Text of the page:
The discipline of having a Sabbath is something that I have never done well. My personality drives me to always be doing something… even if I’m home, I’m probably doing some type of work. It was only a few days ago that I realized that I had driven myself to a place where I was teetering on the edge of my sanity (…that might be a little dramatic, but that’s how I was feeling) because I not was actively practicing a Sabbath rest.
I was ready to blame my frantic pace on the people around me… but that wouldn’t be fair. As a friend pointed out to me on Thursday, I helped create the world that I am currently living in. So, for me, the past few days have been about recovery and setting boundaries; boundaries that I intend to keep. As a single person in ministry, I have found that it is really easy to take on activities and projects without a second thought… it’s the idea that I’m helping out the people with spouses and kids so that they aren’t overburdened. But I realized that I was beginning to miss out on my life… my family, my friends, my hobbies, etc., etc. And that began to frustrate me. I was angry at God for putting me in the position where I was overworked for His sake.
Then I received some really good words of wisdom from two different people that I absolutely trust. They helped me see that a lot of what I have been feeling has come out of what I have helped create. I don’t need to say yes to everything. I don’t have to carry everyone else’s burdens. I just need to do what God has called me to do. Nothing more, nothing less.
Which brings me to the weekend. I’ve spent the majority of the past 60 or so hours just resting. Reading, chatting with friends, watching TV, scrapbooking… resting. It has also been a good time of self-reflection. I’ve been thinking about where I am and where I want to end up and how to get there. I’ve spent a lot of time praying about my future and contemplating what the next few years might look like for me. I guess the thing I’ve learned most from my Sabbath weekend is (in its very beginning stages) how to submit my life to God. It’s something that I’ve been attempting for the past year – to fully submit – but that, I’m finding, starts with stopping… with not trying to DO everything, but just allowing myself to BE.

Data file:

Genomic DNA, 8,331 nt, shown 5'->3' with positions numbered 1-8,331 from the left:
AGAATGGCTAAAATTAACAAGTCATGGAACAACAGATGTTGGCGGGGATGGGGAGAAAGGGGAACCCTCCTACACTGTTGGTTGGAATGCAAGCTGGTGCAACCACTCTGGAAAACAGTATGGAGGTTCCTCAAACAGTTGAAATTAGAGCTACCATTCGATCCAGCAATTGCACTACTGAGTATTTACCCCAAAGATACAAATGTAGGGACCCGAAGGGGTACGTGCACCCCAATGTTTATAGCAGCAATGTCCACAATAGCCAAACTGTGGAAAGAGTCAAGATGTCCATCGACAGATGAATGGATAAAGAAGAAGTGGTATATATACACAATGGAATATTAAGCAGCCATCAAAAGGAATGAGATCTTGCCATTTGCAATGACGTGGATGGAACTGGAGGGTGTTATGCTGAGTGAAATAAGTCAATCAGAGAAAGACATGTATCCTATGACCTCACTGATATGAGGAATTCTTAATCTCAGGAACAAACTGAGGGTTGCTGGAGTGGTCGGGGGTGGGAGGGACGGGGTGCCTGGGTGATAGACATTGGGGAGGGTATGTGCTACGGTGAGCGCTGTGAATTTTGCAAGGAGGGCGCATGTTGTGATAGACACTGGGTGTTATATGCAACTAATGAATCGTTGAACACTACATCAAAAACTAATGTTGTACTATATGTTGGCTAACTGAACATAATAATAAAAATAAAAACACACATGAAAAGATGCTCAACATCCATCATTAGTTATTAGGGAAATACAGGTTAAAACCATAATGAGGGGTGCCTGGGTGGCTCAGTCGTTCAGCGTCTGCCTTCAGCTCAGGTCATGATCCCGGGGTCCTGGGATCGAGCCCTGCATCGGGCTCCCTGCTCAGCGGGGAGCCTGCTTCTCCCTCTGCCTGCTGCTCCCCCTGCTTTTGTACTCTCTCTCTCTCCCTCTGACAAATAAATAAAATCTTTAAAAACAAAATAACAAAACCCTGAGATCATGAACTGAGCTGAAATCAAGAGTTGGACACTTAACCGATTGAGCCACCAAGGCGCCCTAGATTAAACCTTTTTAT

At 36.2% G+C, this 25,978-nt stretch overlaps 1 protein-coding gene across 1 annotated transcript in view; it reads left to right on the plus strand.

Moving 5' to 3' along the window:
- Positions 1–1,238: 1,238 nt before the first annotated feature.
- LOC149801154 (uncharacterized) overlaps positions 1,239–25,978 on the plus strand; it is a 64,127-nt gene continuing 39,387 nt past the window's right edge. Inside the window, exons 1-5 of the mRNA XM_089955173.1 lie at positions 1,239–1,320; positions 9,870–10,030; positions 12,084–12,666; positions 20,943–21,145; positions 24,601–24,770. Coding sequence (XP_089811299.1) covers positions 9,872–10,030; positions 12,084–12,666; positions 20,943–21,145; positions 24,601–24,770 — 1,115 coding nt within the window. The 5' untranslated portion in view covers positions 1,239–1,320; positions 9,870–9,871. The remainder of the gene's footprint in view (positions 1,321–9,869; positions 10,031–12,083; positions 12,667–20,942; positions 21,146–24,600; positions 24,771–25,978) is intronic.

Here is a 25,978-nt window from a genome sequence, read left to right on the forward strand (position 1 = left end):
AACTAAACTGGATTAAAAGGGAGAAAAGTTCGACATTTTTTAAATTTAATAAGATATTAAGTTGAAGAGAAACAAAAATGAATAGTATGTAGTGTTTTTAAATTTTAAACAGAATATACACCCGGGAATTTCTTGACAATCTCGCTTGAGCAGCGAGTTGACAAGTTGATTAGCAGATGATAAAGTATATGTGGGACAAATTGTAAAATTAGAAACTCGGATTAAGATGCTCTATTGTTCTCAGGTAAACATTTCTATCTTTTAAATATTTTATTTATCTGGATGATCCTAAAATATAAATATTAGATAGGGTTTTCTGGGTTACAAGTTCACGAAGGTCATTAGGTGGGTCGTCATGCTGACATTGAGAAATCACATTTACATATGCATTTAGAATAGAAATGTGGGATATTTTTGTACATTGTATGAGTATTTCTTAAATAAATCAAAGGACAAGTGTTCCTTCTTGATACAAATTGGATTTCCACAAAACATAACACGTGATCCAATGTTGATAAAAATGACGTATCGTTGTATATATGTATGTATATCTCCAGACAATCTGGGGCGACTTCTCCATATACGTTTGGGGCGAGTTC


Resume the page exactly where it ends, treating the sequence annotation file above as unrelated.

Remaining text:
I am currently reading Mark Labberton’s “The Dangerous Act of Worship” (which, by the way, I highly recommend for all worship leaders, but also for any person who breathes) and I think he did a great job in summarizing why Sabbath is important:
“Practicing biblical rest in some pattern of sabbath-keeping is not a sign of abdication, nor arrogance, nor bourgeois indulgence. Instead it means we stop at least once a week to remember that we are not God.”
I am not God. What a concept.
Sabbath isn’t about giving up control of my life, it’s about acknowledging that my life shouldn’t be mine to control in the first place when submitted to God’s will. Sabbath is as much apart of what I do and who I am as a worship leader as anything I might say or do when I stand on a platform on any given Sunday.
Sabbath is important. It stinks that I had to go through the week I did in order to realize it.